17 October 2019
Lens on the Week
WILL THEY? WON’T THEY? All eyes and ears are focused, if you can focus ears, on the Brexit discussions but sadly for commentators they seem to be being carried out in a relatively leak-free room. We are left, then, seeing through a glass darkly, that is by getting our insights from other commentators who don’t know anything either. Still, the emphasis is all on Ireland and presumably a path is being sought between the red lines of the DUP, the need for the tariff and regulatory regimes of the EU to be kept watertight and the need to avoid a border across Ireland in order to comply with the Good Friday Agreement. It is no easy task but there are some grounds for hope. The DUP has made some movement and seemed inclined to be helpful. Southern Ireland would suffer badly in a no deal exit and so is presumably doing its best. The EU would like all this out of the way at a time when it is facing an economic slump. Everyone, Mr Johnson most of all, has much to gain from a deal. The question is whether one can be landed against the timescale. Should that happen the fun will move to Westminster where there is another combination of moving parts.
Mr Corbyn has said that he could not approve a deal brokered by Mr Johnson, a remark which is likely to come back to bite him if Labour whips against the deal since the suggestion will be that it did so out of spite rather than out of the national interest. How will those Conservatives who have had the whip drawn react? Will the Lib Dems whip against a deal or abstain? There are plenty of uncertainties but the politicians will need to keep an eye on the public. If a respectable deal is offered they would be brave to kick it down the track.
QUEENS SPEECH: Her Majesty wore a lighter crown this year and perhaps that was appropriate bearing in mind that the government does not have the majority to push through the legislation which she was announcing. That being said, the speech served as a declaration of intent setting out what the Conservatives would do if successful in a general election. A number of the proposals are simply part of the implementation of Brexit, including the proposal to impose a points-based immigration system on EU migrants arriving after January 2021. Leaving all that aside, however, the speech contained:
- a law & order package which, inter alia, would ensure that violent and sex offenders served two thirds of their sentence before parole rather than 50% as at present. It would also provide for more “whole life” sentences and ensure that the European arrest warrant system would continue after Brexit;
- there would be more powers for Ministers to block sales of companies where there were national security implications and it will become a legal requirement for voters to provide photographic ID;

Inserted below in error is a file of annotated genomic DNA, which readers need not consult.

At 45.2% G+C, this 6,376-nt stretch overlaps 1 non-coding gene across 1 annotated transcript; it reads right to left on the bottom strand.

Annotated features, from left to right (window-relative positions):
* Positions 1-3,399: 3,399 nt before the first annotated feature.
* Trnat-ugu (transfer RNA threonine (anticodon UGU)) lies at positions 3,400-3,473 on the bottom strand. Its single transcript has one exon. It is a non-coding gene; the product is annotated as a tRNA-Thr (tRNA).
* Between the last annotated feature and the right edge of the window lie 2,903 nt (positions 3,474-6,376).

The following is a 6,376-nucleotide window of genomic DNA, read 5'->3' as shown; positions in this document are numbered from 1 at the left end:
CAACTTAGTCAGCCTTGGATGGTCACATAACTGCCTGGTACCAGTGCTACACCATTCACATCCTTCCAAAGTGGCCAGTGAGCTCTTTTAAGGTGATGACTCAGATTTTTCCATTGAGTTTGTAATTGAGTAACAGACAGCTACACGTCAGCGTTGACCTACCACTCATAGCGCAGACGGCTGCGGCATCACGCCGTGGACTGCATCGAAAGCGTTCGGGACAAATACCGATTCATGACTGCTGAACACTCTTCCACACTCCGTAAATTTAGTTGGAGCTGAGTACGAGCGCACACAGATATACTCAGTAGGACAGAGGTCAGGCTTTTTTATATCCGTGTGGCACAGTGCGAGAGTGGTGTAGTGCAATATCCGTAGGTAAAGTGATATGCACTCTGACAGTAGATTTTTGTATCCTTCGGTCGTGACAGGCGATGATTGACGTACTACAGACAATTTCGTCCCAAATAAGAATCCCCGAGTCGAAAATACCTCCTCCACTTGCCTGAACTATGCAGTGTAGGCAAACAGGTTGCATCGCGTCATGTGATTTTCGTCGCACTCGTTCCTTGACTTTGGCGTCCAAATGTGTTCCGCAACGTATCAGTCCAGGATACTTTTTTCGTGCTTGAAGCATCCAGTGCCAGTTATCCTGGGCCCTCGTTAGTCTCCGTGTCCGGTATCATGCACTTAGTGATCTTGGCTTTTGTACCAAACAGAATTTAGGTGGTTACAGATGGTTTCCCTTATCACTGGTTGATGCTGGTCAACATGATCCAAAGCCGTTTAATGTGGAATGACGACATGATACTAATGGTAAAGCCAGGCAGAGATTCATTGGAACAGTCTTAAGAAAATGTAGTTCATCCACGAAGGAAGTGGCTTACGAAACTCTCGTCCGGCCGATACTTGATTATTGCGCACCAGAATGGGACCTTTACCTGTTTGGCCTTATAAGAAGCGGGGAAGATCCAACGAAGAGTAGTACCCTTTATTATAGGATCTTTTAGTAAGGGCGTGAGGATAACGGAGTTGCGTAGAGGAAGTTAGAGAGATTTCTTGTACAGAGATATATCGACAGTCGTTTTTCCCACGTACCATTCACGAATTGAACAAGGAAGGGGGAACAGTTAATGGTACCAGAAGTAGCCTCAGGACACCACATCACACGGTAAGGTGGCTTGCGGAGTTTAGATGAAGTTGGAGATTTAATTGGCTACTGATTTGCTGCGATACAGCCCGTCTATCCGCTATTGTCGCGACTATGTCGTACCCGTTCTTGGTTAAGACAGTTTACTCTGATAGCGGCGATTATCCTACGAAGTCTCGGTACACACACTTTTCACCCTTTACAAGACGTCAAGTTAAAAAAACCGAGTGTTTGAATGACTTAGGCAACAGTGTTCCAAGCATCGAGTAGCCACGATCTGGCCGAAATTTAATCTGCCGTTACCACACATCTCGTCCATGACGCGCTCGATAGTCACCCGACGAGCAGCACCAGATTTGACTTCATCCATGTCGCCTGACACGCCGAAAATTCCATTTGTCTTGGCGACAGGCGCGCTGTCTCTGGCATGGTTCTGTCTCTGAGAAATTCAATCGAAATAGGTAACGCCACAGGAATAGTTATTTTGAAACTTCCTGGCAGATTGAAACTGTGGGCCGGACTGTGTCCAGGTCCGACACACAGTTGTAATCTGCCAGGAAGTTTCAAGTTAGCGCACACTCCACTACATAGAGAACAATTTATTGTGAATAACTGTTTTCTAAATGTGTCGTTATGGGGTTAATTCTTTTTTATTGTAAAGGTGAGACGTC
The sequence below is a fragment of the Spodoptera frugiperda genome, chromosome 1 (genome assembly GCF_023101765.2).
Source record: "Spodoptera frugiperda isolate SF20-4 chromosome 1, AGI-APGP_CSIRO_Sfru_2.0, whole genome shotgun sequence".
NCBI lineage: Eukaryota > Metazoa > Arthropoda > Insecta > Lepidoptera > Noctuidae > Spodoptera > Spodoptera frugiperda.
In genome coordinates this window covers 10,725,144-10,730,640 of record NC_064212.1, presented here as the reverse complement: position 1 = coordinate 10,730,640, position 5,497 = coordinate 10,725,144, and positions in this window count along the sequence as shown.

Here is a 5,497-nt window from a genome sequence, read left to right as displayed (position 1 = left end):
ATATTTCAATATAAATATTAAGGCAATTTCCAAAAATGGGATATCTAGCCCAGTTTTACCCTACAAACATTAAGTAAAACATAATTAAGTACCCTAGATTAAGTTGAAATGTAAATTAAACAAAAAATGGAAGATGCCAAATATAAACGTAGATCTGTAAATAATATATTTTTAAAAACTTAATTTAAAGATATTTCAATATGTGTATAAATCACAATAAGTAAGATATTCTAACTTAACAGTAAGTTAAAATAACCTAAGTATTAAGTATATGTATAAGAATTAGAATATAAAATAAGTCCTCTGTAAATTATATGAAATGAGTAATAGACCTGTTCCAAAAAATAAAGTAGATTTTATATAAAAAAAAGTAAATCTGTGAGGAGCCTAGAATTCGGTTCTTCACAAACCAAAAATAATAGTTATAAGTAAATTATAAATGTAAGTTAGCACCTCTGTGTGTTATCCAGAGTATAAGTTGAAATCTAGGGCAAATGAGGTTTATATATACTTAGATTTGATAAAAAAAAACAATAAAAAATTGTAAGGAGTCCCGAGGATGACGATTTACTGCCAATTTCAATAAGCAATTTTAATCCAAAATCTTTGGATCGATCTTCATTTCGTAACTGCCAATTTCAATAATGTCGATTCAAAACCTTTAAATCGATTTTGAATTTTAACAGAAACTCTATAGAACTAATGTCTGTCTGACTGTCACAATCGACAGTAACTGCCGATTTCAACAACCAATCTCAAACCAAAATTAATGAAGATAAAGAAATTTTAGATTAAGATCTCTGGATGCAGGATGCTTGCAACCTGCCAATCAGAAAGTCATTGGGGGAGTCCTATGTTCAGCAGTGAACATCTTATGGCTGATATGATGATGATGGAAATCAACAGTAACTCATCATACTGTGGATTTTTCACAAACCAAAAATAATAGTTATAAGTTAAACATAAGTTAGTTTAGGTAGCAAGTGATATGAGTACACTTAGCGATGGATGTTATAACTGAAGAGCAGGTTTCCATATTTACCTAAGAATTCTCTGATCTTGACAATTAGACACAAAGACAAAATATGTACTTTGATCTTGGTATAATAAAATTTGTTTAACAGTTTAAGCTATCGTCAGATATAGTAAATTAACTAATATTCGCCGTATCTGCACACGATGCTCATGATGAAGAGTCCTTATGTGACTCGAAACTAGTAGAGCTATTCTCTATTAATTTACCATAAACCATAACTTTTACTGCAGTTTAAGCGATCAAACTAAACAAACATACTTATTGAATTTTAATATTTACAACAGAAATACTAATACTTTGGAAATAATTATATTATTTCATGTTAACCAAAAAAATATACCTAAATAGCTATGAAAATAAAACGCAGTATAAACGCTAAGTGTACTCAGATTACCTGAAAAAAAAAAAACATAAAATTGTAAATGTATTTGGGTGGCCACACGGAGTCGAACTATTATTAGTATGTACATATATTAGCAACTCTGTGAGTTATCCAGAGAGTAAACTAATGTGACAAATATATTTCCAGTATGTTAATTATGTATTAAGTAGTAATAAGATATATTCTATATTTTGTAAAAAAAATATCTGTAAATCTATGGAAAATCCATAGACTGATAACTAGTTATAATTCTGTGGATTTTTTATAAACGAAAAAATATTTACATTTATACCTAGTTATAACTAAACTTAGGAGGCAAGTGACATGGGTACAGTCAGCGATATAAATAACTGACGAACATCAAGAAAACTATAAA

- among measures designed to enable drugs to be introduced more quickly is a power under which low risk medicines could be prescribed by a range of professionals. The Healthcare Safety Investigation Branch would be given legal status and the right to keep details of medical mistakes confidential, thus encouraging doctors to speak honestly about them;
- social media companies would have a duty of care in relation to trolling, child sex abuse and terrorism;
- all firms would be obliged to pass on the full value of tips;
- divorce would be made easier;
- legally binding targets to reduce air pollution would be introduced as would measures to tackle plastic waste and improve water quality; and
- the rail franchise system would be reformed and the police given powers to tackle drones.
Most of it seems sensible enough and some of it would no doubt command cross party agreement. Still, little of it is likely to be implemented this side of the next election.
DUNN FAMILY: The parents of Harry Dunn, the teenager tragically killed in an accident with Mrs Sacoolas, an American citizen who then left the UK under cover of diplomatic immunity, have met with President Trump. It is understood however that there is no prospect of Mrs Sacoolas returning to the UK to meet any charges.
SYRIA: Events unfolding in Syria don’t represent an escalation of the conflict but its logical endgame. In chess, the endgame normally can’t take place until sufficient pieces have been removed from the board, enabling decisive moves, typically the race for pawn promotion, to be made.
The USA has removed itself from the board. It was never really a participant in the civil war. It was present as a participant in that other war – the war against Isis. That enemy has been defeated in the field, so the USA has withdrawn. Isis will continue to fight on other fronts – terrorism, guerrilla warfare, subversion, etc – but that struggle can and perhaps should be waged largely by local forces. The USA’s failure is not a military one but a diplomatic one – the failure to reward their anti-Isis ally the Syrian Kurds by engineering an international recognition of their right to an independent homeland. It could only have been accomplished by diplomacy, not by military means – the USA would never have fought against Turkey, an ally and fellow Nato member.
Now that the USA has gone, it looks like the final unresolved issue in the civil war – who will own the territory taken from Isis by the Kurds – will be resolved. Who will be the winners and losers?